Coast Guard Weighs New Role in Maritime Cybersecurity Oversight
January 15, 2015
By David Perera
1/15/15 5:00 AM EST
The hyperphysical world of maritime security is about to get a virtual dimension as the Coast Guard kicks off a yearlong process to develop new cybersecurity guidance to industry.
It starts with a public meeting held Thursday in Washington, D.C., when the service expects a packed room of industry representatives to discuss how deeply Coast Guard maritime security oversight should penetrate into the computer systems of vessels and port facilities.
Ports are risky places — but cybersecurity risk in particular is getting bigger day-by-day, says Coast Guard Capt. Andrew Tucci, chief of the service’s headquarters-based Office of Port and Facility Compliance.
“We wouldn’t be doing our job for the public, nor the industry, if we didn’t figure out a way to address this aspect of risk,” he said.
Tucci heads up the Coast Guard’s cybersecurity effort, which should culminate with issuance of a Navigation and Vessel Inspection Circular — a detailed document the service uses to lay out how it enforces regulations.
The authority underpinning Coast Guard maritime industry cybersecurity oversight stems from the Maritime Transportation Security Act, a post-9/11 law that requires vessels and ports to assess security vulnerabilities and plan for their mitigation. The plans are subject to Coast Guard approval, and the agency also inspects for implementation.
The goal of the law is to prevent a maritime “transportation security incident,” an event that results in loss of life, or environmental damage such as a leaky tank — or one that would disrupt maritime transportation or cause economic disruption. A Coast Guard and Department of Homeland Security review concluded in mid-2014 found that MTSA is agnostic about the source of threats.
But that leaves open the question of what kind of cybersecurity incident rises to the level of TSI oversight. “We don’t really don’t know,” Tucci allowed. “We’re looking to the public, including industry of course, to propose some suggestions on how exactly to do this,” he said. The point of Thursday’s meeting is to hear from interested parties, not to make an announcement, he added. The service has also extended the written comments deadline by two months, to April 15.
Industry representatives told POLITICO they’re equally uncertain about what a cyberspace TSI would be. So far, only one public comment appears on the online dossier reserved by the Coast Guard to review public input.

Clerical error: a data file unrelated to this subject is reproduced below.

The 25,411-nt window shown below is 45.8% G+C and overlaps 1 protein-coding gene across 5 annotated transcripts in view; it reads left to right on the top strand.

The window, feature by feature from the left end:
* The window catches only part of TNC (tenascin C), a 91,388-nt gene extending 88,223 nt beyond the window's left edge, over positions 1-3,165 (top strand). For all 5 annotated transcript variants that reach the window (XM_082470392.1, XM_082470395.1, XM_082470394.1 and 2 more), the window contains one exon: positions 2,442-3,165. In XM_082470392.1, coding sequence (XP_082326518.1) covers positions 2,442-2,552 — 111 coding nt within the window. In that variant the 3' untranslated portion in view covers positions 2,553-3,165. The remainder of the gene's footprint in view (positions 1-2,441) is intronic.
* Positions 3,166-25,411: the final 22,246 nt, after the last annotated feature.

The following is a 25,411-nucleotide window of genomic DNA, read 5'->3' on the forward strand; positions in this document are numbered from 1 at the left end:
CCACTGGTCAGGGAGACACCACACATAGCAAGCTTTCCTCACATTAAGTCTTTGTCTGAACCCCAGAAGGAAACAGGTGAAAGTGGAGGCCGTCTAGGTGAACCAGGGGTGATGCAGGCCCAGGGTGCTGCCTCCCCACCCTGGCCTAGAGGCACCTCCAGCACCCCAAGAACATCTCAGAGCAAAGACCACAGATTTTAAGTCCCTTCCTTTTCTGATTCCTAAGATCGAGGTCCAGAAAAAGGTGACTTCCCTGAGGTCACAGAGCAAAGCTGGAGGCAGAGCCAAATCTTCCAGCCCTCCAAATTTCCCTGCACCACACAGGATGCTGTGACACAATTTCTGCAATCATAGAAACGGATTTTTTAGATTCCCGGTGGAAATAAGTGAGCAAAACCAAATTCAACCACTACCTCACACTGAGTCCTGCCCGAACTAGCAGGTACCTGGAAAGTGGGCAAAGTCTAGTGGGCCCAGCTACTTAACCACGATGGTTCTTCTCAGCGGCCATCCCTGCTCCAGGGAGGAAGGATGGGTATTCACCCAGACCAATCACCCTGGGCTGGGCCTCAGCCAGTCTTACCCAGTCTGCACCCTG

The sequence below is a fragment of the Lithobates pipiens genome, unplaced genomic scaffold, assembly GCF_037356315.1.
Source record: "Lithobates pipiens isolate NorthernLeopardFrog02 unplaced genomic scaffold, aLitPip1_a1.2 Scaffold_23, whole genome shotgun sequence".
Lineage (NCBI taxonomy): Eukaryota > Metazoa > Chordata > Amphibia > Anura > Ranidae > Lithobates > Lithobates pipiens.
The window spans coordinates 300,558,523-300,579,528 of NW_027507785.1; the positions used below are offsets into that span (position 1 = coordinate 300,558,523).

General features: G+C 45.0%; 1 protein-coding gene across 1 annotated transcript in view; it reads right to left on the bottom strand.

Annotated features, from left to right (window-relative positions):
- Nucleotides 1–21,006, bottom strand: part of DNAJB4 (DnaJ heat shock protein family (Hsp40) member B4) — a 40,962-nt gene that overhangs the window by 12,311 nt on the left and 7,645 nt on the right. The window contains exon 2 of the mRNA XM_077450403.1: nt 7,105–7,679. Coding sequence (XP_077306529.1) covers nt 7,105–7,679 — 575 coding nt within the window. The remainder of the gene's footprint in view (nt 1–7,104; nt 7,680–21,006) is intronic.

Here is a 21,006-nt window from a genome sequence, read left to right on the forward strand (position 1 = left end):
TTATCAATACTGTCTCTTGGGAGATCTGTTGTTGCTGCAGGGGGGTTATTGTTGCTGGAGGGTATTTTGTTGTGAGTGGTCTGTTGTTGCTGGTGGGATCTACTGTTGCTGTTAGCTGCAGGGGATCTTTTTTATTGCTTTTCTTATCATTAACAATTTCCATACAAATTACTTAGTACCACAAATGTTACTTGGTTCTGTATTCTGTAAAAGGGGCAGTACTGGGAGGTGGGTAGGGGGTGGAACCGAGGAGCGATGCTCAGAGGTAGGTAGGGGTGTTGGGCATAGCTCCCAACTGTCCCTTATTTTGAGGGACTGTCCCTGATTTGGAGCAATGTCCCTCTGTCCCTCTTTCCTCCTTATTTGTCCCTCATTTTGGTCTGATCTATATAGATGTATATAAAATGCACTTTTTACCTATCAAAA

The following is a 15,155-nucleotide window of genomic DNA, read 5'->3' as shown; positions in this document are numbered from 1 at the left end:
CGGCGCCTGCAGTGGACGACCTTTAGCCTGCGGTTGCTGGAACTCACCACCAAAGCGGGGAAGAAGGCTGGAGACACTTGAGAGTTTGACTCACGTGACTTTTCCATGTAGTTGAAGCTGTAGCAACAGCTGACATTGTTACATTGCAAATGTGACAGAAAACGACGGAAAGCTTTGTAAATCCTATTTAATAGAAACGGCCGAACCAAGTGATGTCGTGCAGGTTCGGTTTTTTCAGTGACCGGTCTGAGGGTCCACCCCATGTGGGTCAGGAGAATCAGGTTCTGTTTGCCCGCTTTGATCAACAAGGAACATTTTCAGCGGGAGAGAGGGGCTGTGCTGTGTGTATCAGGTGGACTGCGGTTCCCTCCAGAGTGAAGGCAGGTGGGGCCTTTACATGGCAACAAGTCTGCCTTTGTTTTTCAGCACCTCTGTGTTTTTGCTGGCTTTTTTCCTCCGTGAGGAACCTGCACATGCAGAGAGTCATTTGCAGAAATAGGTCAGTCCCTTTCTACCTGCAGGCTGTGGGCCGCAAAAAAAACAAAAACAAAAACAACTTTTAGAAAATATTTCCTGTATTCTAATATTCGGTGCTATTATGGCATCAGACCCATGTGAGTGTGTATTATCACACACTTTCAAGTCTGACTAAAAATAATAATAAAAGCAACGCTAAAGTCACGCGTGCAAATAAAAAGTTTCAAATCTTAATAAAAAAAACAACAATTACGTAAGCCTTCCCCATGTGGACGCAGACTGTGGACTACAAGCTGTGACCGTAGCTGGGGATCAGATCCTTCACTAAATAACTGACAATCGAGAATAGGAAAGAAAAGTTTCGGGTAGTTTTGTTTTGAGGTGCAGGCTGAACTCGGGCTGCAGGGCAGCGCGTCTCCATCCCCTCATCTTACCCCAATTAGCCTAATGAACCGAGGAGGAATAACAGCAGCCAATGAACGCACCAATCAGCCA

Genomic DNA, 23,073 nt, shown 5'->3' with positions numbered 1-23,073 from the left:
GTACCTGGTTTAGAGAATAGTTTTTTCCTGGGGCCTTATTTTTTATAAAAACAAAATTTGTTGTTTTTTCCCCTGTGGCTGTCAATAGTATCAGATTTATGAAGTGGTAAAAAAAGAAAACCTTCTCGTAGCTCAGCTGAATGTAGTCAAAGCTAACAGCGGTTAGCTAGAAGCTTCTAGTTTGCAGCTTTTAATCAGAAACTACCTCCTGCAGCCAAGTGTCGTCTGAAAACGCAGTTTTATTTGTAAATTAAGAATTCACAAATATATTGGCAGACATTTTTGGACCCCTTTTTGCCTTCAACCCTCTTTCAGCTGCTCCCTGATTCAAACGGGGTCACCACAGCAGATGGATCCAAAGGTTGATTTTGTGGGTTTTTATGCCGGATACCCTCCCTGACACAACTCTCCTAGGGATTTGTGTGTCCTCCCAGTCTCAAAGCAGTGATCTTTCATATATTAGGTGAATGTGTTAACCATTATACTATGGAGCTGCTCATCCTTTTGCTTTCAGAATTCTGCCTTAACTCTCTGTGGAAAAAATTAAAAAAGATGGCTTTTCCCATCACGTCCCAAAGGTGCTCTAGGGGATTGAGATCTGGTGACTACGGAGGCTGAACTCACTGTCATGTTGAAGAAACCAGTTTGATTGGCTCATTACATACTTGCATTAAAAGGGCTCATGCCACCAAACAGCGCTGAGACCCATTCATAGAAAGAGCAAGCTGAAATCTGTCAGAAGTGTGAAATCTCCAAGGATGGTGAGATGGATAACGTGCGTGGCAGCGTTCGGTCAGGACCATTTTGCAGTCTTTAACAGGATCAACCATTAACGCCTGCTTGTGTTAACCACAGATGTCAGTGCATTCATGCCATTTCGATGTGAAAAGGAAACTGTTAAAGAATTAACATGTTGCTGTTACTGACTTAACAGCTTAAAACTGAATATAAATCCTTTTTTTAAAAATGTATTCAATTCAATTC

“There’s a lot of unanswered questions for us right now,” said April Danos, chair of the American Association of Port Authorities information technology committee and head of the IT department at Port Fourchon, La., which services most deep water oil rigs in the Gulf of Mexico.
Part of that stems from the straight-forward nature of physical security. As Tucci noted, a breach of a physical fence isn’t difficult to detect or interpret. In contrast, “you’ve got a very dynamic cyber risk environment that’s different from our physical one,” he said.
Danos said her network gets hit with bits of malware or phishing attacks all the time — would those constitute reportable incidents under the new cybersecurity-flavored security plans?
Not likely — at least, not according to Marcus Woodring, managing director for health, safety, security and emergency management at the Port of Houston Authority and former Coast Guard captain. Nearly 70 percent of gulf container traffic comes to two terminals operated by his port authority.
“Someone tags my computer network, and let’s say they’re rebuffed by the firewall. I wouldn’t consider that reportable. Somebody clicks on an email link and we get malware on the computer — I wouldn’t consider that reportable,” he said.
Industry, or at least the AAPA, also gets anxious at the thought of universal cybersecurity standards. “We don’t all have the same issues,” Danos said, pointing to the variety of industries ports service — container shipping, liquid natural gas, bulk cargo such as grain.
“What a TSI is for one port may not apply to another port,” she added.
Ownership models also differ, with some port authorities acting just as a landlord to tenant terminal operators (such as Port Fourchon) and others actually operating as least some of their terminals (such as the Port of Houston Authority). Cybersecurity information sharing between all the public- and private-sector entities at work in a port might be nonexistent. Danos said she gets nothing from Port Fourchon tenants. “They’re not willing to share any cybersecurity information,” she explained.
How multimodal ports with integrated links to other transportation methods, such as air cargo, will handle Coast Guard oversight over just their maritime sections is another outstanding question.
The nautical world isn’t famous for attracting cybersecurity talent — raising questions not only at the industry end, but also at the Coast Guard, since it will be responsible for reviewing, approving, and inspecting companies’ plans.
“We’re very good at catching people climbing over the fence. Catching people trying to get into our network is a brave new world,” said Woodring.
The Coast Guard may have to invest in training, Tucci said, but it could also use third parties to handle technical aspects of oversight. Not every cybersecurity problem will necessarily have a technical solution, he noted. In fact, some existing physical security safeguards could be cited as solutions to cyber risk.
Tanks of volatile or toxic chemicals controlled by industrial control systems could conceivably hacked to overspill, for example. But tanks typically already have a float switch that manually cuts power once the tank is filled above 95 percent capacity.
“There’s a nice, low-tech, Y2K compliant way of addressing a cybersecurity risk,” he said.